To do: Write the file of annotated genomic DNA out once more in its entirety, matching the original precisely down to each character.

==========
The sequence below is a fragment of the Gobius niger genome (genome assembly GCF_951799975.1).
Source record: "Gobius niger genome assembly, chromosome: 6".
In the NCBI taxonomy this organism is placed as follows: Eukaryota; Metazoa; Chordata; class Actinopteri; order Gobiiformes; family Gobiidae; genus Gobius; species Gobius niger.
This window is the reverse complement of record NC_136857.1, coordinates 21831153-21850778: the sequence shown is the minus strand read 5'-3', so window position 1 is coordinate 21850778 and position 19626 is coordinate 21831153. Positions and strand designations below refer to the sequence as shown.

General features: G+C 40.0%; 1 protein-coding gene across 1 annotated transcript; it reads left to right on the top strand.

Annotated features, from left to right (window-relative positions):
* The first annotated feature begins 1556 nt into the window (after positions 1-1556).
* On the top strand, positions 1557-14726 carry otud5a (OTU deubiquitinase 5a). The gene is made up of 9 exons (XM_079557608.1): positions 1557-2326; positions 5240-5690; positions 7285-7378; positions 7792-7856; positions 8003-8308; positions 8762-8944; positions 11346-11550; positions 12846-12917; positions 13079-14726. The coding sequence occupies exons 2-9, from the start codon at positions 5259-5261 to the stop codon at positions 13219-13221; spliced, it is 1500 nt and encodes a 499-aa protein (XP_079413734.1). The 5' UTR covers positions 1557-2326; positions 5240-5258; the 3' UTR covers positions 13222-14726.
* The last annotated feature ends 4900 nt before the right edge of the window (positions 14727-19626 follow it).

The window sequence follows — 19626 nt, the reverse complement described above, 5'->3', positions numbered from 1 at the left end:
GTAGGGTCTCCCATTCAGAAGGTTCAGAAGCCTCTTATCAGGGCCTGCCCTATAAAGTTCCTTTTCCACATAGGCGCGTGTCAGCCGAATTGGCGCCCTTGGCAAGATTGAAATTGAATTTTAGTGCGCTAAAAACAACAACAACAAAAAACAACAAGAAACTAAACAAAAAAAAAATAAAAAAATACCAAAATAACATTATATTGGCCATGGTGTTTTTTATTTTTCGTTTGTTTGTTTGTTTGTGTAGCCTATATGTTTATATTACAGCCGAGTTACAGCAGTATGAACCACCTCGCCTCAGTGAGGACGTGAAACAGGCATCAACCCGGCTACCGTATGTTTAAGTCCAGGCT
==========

The sequence below is a fragment of the Gobius niger genome (genome assembly GCF_951799975.1).
Source record: "Gobius niger genome assembly, chromosome: 6".
In the NCBI taxonomy this organism is placed as follows: Eukaryota; Metazoa; Chordata; class Actinopteri; order Gobiiformes; family Gobiidae; genus Gobius; species Gobius niger.
This window is the reverse complement of record NC_136857.1, coordinates 21831153-21850778: the sequence shown is the minus strand read 5'-3', so window position 1 is coordinate 21850778 and position 19626 is coordinate 21831153. Positions and strand designations below refer to the sequence as shown.

General features: G+C 40.0%; 1 protein-coding gene across 1 annotated transcript; it reads left to right on the top strand.

Annotated features, from left to right (window-relative positions):
* The first annotated feature begins 1556 nt into the window (after positions 1-1556).
* On the top strand, positions 1557-14726 carry otud5a (OTU deubiquitinase 5a). The gene is made up of 9 exons (XM_079557608.1): positions 1557-2326; positions 5240-5690; positions 7285-7378; positions 7792-7856; positions 8003-8308; positions 8762-8944; positions 11346-11550; positions 12846-12917; positions 13079-14726. The coding sequence occupies exons 2-9, from the start codon at positions 5259-5261 to the stop codon at positions 13219-13221; spliced, it is 1500 nt and encodes a 499-aa protein (XP_079413734.1). The 5' UTR covers positions 1557-2326; positions 5240-5258; the 3' UTR covers positions 13222-14726.
* The last annotated feature ends 4900 nt before the right edge of the window (positions 14727-19626 follow it).

The window sequence follows — 19626 nt, the reverse complement described above, 5'->3', positions numbered from 1 at the left end:
GTAGGGTCTCCCATTCAGAAGGTTCAGAAGCCTCTTATCAGGGCCTGCCCTATAAAGTTCCTTTTCCACATAGGCGCGTGTCAGCCGAATTGGCGCCCTTGGCAAGATTGAAATTGAATTTTAGTGCGCTAAAAACAACAACAACAAAAAACAACAAGAAACTAAACAAAAAAAAAATAAAAAAATACCAAAATAACATTATATTGGCCATGGTGTTTTTTATTTTTCGTTTGTTTGTTTGTTTGTGTAGCCTATATGTTTATATTACAGCCGAGTTACAGCAGTATGAACCACCTCGCCTCAGTGAGGACGTGAAACAGGCATCAACCCGGCTACCGTATGTTTAAGTCCAGGCT